ProDrone's Byrd quadcopter was introduced to the market late last year with a long list of features and several impressive performance claims, not the least of which is a 25-minute flight time. We recently got our hands on a Byrd Standard. After multiple flights, this is what we've learned ...
Look and feel
Sick of Ads?
Join more than 500 New Atlas Plus subscribers who read our newsletter and website without ads.
It's just US$19 a year.More Information
Right out of the box the initial impression is that even with wings folded, this is a fairly large drone. Much bigger than the DJI Phantom 3 Professional we flew for comparison. In terms of the quality, the Byrd looks and feels like a nice piece of equipment. Everything is solid, the seams fit together well and the camera, controller and even the shoulder strap are of high quality.
That said, to our eyes it isn't quite as polished as the DJI. There are lots of squared-off edges and blocky-looking protuberances, including the articulations that allow the arms to fold into the sides for storage. We also found the caps that sit atop the arm-articulations had a tendency to come off – a small issue that could use a tiny tweak.
ProDrone claims the Byrd is capable of carrying a 2 kg (4.5 lb) payload. To do this, the company has made everything bigger; motors, rotors, the battery pack and the span of the foldable arms. In fact, the Phantom 3 sits comfortably atop the Byrd and is much smaller by comparison.
For pilots familiar with the DJI drones, much about the Byrd will look and feel familiar; in some cases, deceptively so. The controller in particular is very similar to the DJI unit, however control stick positions, calibration procedures and the functions of certain buttons differ enough that it's worth consulting the instructions even if you're an experienced flyer.
The unit we tested, the ProDrone Byrd Standard, comes complete and ready to fly. The only thing not in the box is the mobile device you'll need to take advantage of the app that streams a real-time view from the drone.
Getting the drone set up to fly was very straightforward. The gimballed camera snaps securely to the underbelly of the Byrd while the support for your mobile device snaps firmly into the controller. The one complaint we had here is common to many drone controllers – a large mobile device like an iPad is not held in place as securely as it needs to be to avoid having it fall out of the support. We made good use of some gaffer tape to provide an extra degree of security and peace of mind.
Calibration and take off
While set-up was a breeze, compass calibration and actually getting the drone off the ground proved more challenging, even for George Krieger, a professional photographer who specializes in drone imagery. ProDrone supplies a video that's intended to help you get your Byrd in the air quickly by walking you through the basic steps to calibrate the compass, and provide the Byrd with the coordinates to automatically return home.
However, the video fails to make clear two key things – the length of time the drone requires to complete each step and the correct LED light configuration that should appear under the arms at each stage of the process. Perhaps it was simply the unit we tested, but we had to try a dozen times before we we able to get the compass calibrated and the Byrd in flight-ready mode. Even when we did, we weren't exactly certain why we finally succeeded and we were never able to complete calibration just using the controller itself and not the iOS app.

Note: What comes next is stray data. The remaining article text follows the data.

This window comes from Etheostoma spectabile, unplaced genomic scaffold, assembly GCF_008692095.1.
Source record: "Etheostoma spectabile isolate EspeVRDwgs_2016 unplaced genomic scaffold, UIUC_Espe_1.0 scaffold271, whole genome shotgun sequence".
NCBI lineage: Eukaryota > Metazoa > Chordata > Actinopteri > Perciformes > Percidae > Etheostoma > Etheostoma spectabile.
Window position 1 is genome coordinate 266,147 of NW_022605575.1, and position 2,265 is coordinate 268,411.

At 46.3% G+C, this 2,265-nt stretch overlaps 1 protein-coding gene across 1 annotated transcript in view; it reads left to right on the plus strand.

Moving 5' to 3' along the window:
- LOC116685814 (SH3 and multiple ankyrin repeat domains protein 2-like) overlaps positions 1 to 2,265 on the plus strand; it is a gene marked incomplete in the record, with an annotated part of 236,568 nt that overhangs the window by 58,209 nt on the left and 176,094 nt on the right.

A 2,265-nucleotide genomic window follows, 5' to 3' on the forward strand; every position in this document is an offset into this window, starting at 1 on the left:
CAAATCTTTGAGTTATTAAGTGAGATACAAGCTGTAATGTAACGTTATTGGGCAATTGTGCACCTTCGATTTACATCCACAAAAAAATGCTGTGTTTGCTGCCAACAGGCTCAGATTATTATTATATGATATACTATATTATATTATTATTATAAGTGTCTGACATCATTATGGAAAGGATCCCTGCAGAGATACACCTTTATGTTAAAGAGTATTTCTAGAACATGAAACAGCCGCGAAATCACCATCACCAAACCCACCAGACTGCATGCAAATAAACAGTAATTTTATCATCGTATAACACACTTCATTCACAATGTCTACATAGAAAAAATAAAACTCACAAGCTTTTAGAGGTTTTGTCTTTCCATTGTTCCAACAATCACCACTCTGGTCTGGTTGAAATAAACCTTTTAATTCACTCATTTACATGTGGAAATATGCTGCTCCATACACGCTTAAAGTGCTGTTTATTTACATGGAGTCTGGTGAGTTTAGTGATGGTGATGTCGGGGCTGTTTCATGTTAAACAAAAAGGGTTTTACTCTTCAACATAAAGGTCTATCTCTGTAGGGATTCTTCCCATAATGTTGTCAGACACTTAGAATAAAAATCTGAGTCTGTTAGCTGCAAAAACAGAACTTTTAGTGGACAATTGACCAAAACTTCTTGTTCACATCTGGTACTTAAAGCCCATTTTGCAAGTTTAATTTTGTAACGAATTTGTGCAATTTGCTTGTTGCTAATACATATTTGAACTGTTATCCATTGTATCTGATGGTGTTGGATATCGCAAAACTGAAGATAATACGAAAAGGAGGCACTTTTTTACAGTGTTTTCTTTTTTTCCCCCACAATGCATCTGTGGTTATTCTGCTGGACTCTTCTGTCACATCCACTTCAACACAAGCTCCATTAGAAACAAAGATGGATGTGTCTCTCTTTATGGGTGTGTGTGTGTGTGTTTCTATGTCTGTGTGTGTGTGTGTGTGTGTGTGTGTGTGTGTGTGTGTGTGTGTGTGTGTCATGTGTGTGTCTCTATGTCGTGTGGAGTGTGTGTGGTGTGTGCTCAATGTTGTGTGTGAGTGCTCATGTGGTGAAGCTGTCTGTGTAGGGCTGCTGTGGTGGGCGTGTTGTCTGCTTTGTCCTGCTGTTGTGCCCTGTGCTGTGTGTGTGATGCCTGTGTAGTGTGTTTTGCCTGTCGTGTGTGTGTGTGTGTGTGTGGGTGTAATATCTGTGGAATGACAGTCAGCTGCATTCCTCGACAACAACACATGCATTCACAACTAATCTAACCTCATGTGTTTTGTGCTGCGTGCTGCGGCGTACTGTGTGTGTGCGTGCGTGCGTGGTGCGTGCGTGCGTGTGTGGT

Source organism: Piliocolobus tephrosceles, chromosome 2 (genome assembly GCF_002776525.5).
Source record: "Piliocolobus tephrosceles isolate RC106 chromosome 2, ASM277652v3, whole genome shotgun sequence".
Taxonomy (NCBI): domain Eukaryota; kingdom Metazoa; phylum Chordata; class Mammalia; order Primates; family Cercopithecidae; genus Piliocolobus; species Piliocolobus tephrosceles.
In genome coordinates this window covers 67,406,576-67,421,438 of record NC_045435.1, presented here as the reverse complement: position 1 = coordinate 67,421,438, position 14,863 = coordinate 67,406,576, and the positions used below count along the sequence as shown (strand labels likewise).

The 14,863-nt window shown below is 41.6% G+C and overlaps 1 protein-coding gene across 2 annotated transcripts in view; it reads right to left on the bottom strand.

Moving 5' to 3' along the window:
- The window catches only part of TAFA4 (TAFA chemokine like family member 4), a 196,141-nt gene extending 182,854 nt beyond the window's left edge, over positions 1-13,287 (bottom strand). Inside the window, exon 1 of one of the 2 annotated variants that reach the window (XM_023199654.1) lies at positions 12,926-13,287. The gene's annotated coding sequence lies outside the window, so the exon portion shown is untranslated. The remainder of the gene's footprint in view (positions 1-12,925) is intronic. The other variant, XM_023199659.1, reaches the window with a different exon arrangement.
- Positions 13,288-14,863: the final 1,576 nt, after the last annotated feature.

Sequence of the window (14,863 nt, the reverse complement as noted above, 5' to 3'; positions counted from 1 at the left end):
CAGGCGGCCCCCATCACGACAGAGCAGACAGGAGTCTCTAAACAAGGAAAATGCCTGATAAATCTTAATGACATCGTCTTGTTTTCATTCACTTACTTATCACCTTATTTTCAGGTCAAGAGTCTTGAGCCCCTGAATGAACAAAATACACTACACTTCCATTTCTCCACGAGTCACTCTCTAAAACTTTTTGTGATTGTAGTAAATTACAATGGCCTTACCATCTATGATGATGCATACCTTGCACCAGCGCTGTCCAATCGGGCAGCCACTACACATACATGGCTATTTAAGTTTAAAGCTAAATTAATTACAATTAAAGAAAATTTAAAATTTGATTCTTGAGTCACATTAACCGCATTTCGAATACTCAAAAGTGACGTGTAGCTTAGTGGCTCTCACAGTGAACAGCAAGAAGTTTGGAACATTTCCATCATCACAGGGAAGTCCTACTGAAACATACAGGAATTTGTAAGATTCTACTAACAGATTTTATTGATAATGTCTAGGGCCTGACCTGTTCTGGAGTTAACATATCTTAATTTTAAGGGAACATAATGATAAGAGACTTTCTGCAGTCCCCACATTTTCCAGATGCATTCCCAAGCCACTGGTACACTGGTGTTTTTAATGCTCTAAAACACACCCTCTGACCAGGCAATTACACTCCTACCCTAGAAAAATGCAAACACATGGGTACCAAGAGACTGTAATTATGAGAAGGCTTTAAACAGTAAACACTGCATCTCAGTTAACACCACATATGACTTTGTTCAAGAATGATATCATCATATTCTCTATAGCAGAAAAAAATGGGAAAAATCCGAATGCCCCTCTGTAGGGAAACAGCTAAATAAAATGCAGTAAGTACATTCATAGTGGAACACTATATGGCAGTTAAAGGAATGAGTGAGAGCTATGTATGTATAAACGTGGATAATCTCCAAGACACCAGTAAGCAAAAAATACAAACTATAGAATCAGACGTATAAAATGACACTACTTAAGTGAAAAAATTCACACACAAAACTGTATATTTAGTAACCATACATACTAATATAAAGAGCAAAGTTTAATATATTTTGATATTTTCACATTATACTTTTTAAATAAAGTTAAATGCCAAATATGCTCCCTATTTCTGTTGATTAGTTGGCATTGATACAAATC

To be fair, there is a tiny instructional card in the package that does explain what each LED configuration means, however the card is so tiny it is very difficult to read or to clearly see certain icons that contain essential information. Recommendation: reprint that critical information on a larger (and preferably laminated) card.
Another small frustration that could easily be remedied with some slight design improvements relates to the location of the LEDs. During the calibration process the drone has to sit on the ground. The only way to see what the LEDs are up to is to lie on your stomach. At one point we even lamented not having one of those handy mirrors security forces use to look under vehicles. A couple of matching LEDs on either the tops or backs of the arms would make a world of difference and would also facilitate visual identification of the back of the drone while in flight.
Like we said at the beginning, this is a large drone and it flies like one. The downdraft from the rotors was much more intense than that of the DJI and the controls were much less sensitive. In fact, there were times when we felt like we almost had to overcompensate to make the Byrd respond quickly to commands.
In terms of maintaining position, the Byrd did decently, but not great. The first time we flew there was a light breeze with occasional guests of up to 20 km/h (12.5 mph). Although we had a 12-satellite fix according to the app, the drone still appeared to be hunting a bit while trying to maintain position. Interestingly, the second time we had the Byrd up the wind was considerably stronger yet it appeared to be able to better maintain a precise position, leading us to wonder if this unit has some small issue that impacted both the calibration process and the onboard GPS.